If you’ve ever wanted to catch your breath and clear your head, mindfulness can help. Mindfulness techniques ground us and help us become more
resilient to life’s challenges.
Amy Roberts, LCSW and Mindfulness Meditation Teacher at the Robert Boisonneault Oncology Institute, says that developing a beginner’s mind is key. “It’s living in the moment and being aware of the moment you’re in,” she explains. “Being aware of your reactions, your thoughts, your body, but in a way that’s patient and trusting. A childlike curiosity.”

Being non-judgmental is central to mindfulness. “You’re noticing you’re having some reactions or some feelings, and going, ‘Huh. That’s interesting,’ Roberts says. “Not judging it as right or wrong, or good or bad, but being curious about your feelings, emotions, or responses. It’s really extending a kindness inward, but also to those around you.”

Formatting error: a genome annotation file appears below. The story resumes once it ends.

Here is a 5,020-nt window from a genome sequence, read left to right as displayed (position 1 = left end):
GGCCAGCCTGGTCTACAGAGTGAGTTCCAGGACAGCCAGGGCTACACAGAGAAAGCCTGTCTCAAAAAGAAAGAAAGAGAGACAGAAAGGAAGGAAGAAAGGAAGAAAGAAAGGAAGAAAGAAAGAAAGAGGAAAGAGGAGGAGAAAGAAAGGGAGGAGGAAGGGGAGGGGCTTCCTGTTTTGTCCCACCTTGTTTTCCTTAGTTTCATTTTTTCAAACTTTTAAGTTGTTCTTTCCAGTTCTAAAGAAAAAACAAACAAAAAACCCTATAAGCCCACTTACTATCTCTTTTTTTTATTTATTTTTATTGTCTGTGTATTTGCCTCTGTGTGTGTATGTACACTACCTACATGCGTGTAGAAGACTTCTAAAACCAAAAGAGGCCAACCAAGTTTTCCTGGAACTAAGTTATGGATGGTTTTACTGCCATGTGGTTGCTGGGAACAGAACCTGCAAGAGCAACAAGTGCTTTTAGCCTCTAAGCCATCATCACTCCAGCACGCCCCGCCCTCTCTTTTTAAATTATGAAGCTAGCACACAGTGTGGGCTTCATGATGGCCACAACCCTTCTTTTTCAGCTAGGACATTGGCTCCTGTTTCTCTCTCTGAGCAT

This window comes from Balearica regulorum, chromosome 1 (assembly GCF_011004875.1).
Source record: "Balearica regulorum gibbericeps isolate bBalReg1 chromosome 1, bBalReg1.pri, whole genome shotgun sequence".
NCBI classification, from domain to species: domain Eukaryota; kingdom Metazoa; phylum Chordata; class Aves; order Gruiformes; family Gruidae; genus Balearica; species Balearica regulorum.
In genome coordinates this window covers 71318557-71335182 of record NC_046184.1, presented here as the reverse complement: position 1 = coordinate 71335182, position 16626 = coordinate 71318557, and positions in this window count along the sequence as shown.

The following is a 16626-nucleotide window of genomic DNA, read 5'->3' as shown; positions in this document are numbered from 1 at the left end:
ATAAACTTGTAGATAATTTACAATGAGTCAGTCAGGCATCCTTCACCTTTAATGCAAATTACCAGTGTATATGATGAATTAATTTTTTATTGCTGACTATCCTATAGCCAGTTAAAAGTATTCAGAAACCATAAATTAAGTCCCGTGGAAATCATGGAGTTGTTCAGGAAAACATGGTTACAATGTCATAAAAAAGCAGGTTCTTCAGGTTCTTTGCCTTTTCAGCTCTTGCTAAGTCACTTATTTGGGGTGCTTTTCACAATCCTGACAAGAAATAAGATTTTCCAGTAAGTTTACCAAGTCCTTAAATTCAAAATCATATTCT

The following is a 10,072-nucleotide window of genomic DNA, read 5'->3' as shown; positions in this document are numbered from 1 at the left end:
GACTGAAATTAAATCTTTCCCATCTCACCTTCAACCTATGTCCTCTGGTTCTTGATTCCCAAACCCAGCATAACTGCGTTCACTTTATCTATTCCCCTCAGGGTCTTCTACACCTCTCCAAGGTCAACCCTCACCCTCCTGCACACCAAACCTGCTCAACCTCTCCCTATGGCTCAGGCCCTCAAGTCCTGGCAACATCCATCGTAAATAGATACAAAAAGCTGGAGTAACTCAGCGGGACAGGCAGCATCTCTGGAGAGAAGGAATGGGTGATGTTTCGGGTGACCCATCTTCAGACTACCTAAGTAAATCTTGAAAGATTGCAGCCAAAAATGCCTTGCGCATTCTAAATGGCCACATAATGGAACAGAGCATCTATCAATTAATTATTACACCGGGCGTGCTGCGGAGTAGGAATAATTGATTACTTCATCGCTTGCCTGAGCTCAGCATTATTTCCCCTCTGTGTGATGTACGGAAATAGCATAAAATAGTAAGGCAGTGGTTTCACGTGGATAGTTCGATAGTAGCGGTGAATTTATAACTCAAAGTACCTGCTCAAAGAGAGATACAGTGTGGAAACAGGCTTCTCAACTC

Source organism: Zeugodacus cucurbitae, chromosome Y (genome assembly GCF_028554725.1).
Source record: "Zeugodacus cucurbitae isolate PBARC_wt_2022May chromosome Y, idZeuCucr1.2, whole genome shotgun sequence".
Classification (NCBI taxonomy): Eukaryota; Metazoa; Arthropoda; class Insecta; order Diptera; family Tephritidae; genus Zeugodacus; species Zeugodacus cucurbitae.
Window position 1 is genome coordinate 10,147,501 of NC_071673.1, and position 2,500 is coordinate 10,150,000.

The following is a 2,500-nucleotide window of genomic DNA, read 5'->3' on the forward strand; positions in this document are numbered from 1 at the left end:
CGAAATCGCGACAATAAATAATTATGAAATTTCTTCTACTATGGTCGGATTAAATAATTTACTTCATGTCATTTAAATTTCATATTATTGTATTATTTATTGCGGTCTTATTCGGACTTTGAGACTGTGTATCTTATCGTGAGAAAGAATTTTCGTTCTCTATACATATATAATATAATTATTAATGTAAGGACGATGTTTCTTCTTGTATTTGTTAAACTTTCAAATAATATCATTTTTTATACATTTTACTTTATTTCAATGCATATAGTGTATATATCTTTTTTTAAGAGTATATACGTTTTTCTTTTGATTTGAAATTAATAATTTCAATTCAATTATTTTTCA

Roberts points to studies showing that mindfulness improves memory and concentration. Mindfulness can also decrease stress, anxiety, and depression, while improving quality of life and one’s ability to cope. Citing an American Society of Clinical Oncology study, she says, “After an 8-week course, these concepts, tools, and mindset that you’re learning stay with you.

The skills you learn show long-term improvement. It’s not just a temporary release.”

Roberts offers Friday meditation sessions on Zoom and will give a weekly mindfulness class starting on Tuesday, January 17. Both are free, but pre-registration is required for the class.
To learn more about mindfulness programs at RBOI, call 352-732-0277

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